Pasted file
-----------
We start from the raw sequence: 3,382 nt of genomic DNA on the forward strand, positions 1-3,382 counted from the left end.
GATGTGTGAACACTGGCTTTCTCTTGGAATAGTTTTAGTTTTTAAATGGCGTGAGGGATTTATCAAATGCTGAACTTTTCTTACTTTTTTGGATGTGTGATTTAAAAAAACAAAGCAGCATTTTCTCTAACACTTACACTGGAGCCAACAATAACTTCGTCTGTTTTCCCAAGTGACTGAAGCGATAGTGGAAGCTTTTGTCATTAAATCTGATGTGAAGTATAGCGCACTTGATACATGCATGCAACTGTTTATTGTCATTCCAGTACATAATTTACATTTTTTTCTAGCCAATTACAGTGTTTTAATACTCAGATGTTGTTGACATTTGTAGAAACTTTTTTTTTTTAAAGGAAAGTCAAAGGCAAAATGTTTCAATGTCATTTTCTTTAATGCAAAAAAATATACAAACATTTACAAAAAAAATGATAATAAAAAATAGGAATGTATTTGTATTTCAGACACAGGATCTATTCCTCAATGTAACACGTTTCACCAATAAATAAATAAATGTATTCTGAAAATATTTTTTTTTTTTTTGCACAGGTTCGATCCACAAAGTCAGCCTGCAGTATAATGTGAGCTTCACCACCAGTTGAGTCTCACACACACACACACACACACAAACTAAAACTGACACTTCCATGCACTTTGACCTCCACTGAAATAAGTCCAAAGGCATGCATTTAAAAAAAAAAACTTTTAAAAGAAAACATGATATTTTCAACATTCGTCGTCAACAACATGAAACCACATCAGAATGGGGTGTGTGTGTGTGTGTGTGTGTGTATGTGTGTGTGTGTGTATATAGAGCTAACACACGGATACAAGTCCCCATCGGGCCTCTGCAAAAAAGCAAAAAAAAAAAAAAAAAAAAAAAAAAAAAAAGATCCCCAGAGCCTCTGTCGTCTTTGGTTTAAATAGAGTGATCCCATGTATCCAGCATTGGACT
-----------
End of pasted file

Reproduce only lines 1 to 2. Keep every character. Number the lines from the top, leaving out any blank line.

We start from the raw sequence: 3,382 nt of genomic DNA on the forward strand, positions 1-3,382 counted from the left end.
GATGTGTGAACACTGGCTTTCTCTTGGAATAGTTTTAGTTTTTAAATGGCGTGAGGGATTTATCAAATGCTGAACTTTTCTTACTTTTTTGGATGTGTGATTTAAAAAAACAAAGCAGCATTTTCTCTAACACTTACACTGGAGCCAACAATAACTTCGTCTGTTTTCCCAAGTGACTGAAGCGATAGTGGAAGCTTTTGTCATTAAATCTGATGTGAAGTATAGCGCACTTGATACATGCATGCAACTGTTTATTGTCATTCCAGTACATAATTTACATTTTTTTCTAGCCAATTACAGTGTTTTAATACTCAGATGTTGTTGACATTTGTAGAAACTTTTTTTTTTTAAAGGAAAGTCAAAGGCAAAATGTTTCAATGTCATTTTCTTTAATGCAAAAAAATATACAAACATTTACAAAAAAAATGATAATAAAAAATAGGAATGTATTTGTATTTCAGACACAGGATCTATTCCTCAATGTAACACGTTTCACCAATAAATAAATAAATGTATTCTGAAAATATTTTTTTTTTTTTTGCACAGGTTCGATCCACAAAGTCAGCCTGCAGTATAATGTGAGCTTCACCACCAGTTGAGTCTCACACACACACACACACACACAAACTAAAACTGACACTTCCATGCACTTTGACCTCCACTGAAATAAGTCCAAAGGCATGCATTTAAAAAAAAAAACTTTTAAAAGAAAACATGATATTTTCAACATTCGTCGTCAACAACATGAAACCACATCAGAATGGGGTGTGTGTGTGTGTGTGTGTGTGTATGTGTGTGTGTGTGTATATAGAGCTAACACACGGATACAAGTCCCCATCGGGCCTCTGCAAAAAAGCAAAAAAAAAAAAAAAAAAAAAAAAAAAAAAAGATCCCCAGAGCCTCTGTCGTCTTTGGTTTAAATAGAGTGATCCCATGTATCCAGCATTGGACT